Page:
Buy the first issue online here, or stop by your local Vault of Midnight to check it out!

Tuesday, April 2, 2013

The Hypo: The Melancholic Young Lincoln

Does anyone still read this blog? No matter. Hopefully you'll see more posts more regularly in the very near future. But if you're not reading, you won't notice either way.


























Written and Drawn by Noah Van Sciver

For fans of Lincoln, fans of history, fans of comic books, fans of historically based comic books, and fans of melancholy, The Hypo is not to be missed. Focusing on the late twenties of one of the most famous and mythologized people in history, The Hypo gives us a view of Lincoln (backed up by his and his contemporaries' correspondence) as a depressed failure. At twenty-eight he has foundered as a lawyer, a politician, and a fiancee. He suffers from the bummers so severely that it's become one of his most defining characteristics to both friends and strangers alike. The story follows Lincoln through this strange period in his life as he grapples with an overriding wish to make a difference and be remembered, even while there is absolutely no indication that he will accomplish any such thing.

Sciver absolutely nails it. It's so easy to think of Lincoln or any figure of his stature as these great freight trains of Mighty Righteousness, barreling through life to their ultimate, kick-ass destiny with grace and aplomb. We can't separate what we know of Lincoln without remembering his really astonishing accomplishments, so those accomplishments necessarily color our interpretation of him. Sciver's approach to this problem (if it is a problem) is subtle, setting melancholic young Lincoln against our knowledge of what he will become, while at the same time showing us the seeds of what will make him great. Take a look at this page from early on in the narrative:

































Setting aside the fact that these dudes are deciding on a platonic bed-sharing together after, like, 30 seconds of meeting (which apparently wasn't so weird in the frontier states during that period), look at how much Sciver accomplishes on this page. We see Lincoln's plain spoken style, his humbleness, his self-doubt, and his honesty here with so much fucking economy and elegance. And look at the expressions on Lincoln's face. Big ol' goofy doofus. You just wanna comb his hair and give him a hug and then let him save modern democracy as the last, best hope for mankind. The whole book pulls this off.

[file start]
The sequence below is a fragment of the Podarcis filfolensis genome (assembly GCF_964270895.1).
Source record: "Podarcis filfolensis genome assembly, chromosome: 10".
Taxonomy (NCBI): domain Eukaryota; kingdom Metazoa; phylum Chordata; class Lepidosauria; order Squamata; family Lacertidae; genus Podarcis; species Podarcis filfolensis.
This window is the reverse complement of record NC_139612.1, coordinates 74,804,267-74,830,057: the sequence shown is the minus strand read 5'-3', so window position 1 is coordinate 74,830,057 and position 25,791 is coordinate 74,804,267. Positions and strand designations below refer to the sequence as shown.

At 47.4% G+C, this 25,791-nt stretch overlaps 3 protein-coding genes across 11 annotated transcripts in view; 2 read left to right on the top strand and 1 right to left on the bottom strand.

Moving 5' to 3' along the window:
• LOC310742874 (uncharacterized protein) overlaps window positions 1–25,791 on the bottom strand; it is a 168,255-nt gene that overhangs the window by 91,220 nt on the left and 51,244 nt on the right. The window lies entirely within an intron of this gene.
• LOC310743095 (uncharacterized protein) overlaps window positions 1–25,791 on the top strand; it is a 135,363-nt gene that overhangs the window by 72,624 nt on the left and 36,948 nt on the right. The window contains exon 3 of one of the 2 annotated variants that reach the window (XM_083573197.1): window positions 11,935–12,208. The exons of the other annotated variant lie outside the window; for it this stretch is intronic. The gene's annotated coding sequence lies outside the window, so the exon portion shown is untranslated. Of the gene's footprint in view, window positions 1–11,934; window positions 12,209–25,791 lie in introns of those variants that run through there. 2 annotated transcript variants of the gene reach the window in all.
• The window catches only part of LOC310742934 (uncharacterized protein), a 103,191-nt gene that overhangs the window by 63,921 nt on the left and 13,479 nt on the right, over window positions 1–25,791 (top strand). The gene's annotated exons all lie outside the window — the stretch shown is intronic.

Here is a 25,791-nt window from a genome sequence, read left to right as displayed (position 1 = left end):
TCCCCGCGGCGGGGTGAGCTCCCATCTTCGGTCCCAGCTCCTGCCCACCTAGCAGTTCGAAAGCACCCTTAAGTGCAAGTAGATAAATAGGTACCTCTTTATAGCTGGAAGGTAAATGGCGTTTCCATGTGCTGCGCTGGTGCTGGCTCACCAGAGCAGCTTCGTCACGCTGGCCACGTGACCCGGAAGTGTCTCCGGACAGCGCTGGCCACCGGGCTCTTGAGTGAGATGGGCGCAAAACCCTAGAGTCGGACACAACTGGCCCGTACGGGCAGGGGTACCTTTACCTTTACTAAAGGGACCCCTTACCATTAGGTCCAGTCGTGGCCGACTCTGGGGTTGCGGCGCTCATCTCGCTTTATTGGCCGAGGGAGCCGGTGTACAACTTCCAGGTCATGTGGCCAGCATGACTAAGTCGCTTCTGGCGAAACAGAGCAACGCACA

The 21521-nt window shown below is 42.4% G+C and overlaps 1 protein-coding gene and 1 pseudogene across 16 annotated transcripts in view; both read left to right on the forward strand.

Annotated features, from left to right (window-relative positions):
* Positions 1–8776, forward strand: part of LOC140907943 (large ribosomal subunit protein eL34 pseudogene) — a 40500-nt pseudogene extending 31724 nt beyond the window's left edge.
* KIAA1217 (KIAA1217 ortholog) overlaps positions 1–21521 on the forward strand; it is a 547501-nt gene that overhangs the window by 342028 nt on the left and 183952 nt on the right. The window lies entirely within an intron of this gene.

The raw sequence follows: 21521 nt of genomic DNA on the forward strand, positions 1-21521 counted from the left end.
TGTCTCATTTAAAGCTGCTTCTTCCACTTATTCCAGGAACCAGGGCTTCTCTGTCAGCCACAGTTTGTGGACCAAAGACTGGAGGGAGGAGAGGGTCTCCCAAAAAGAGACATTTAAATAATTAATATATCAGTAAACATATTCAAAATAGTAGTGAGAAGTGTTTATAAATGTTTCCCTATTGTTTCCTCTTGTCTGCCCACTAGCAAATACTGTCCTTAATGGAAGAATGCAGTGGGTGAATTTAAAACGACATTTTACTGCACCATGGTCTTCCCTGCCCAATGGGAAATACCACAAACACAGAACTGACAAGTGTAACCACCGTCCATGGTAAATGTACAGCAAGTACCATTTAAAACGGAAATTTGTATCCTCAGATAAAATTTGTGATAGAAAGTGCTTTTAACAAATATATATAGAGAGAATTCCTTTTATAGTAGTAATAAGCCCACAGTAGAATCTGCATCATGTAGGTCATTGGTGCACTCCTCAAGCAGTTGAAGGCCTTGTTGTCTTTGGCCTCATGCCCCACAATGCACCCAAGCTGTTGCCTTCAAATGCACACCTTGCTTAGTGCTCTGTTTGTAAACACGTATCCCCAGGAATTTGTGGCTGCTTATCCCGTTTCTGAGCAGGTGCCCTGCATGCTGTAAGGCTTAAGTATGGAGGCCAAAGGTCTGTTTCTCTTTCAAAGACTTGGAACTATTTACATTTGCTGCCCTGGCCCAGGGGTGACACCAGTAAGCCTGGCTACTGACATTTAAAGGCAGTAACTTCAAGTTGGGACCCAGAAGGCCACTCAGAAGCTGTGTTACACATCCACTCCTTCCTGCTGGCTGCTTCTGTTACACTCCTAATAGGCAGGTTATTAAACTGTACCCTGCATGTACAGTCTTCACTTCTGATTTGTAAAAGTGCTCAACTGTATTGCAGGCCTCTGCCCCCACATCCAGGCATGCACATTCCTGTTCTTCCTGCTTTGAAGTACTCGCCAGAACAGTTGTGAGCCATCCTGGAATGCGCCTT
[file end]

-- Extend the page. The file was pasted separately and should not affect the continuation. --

It's not all old-timey moping, for those of you afraid of words or feelings. We also see the combative, childish side of Lincoln as he pisses people off, falls in love, tries (and fails) to buy a hooker, and accidentally instigates a duel (with sabers!).

I recommend The Hypo highly. The pacing is perfect, the art is effective and sometimes super-moving, and the story is fascinating.

Four and a Half out of Five Top Hats

Sunday, March 25, 2012

Saga #1





















W - Brian K Vaughan  A - Fiona Staples

Planet vs Moon.  Weirdo humanoids.  War torn travels.  Secret map!

I thought this comic was pretty awesome.  The dialogue is frank and modern, the art is well suited to the story. That Fiona gal draws real pretty.  I'm interested in seeing the story take us on a trip that brings us to our narrator in a current time. 

3 horns out of 5 wings.

Stuff I read this week.







Saucer Country #1:  Meh. It might be ok, but politicians and aliens didn't really hook me.

Dominique Laveau Voodoo Child #1:  I don't think I'm going to like it, but I'll try one more issue.

Conan the Barbarian #2:  Hubba hubba!  Still bitchin good.

Fairest #1:  It has personality and pretty sweet art, I'll give it a go.

Sunday, February 12, 2012

Murky World one-shot






















W/A - Richard Corben

Wow.  What a perfect, weird little story.  This shit rules.

Word.

Prophet #21






















W - Brandon Graham       A - Simon Roy

Alright!  I'm not gonna lie and say I was excited about it, or even thought it was a good idea to revive dead 90s characters from Image.  I read Glory, it was decent.  Prophet already looks like a badass on the cover.  It's great!  I feel like I could've understood the whole story even without words.  The visuals are awesome.  The textures are gross (in a good way).  My personal favorite moments?  The vagina-faced contact, a shared food moment with the Dolmantle, and the awesome map at the end.

5 out of 5 crazy looking, mutant animals.



Something has certainly changed for the better.

Wednesday, November 2, 2011

Red Wing #1-4 (Hickman/Pitarra - Image Comics)

Some comic books force "writers" like me to come back from the cyber-dead and blog about them.

What.  The.  Fuck.  Was going on in this comic book?!

Let me start over.

I love Jonathan Hickman.  You could say that I'm a Jonathan Hick.... fan.  Even when he phones in work-for-hire for Marvel, I still enjoy it.  I picked up the first issue of this book solely based on the fact that his name was on the cover; didn't hurt that the cover looked like it had been drawn by Geof Darrow.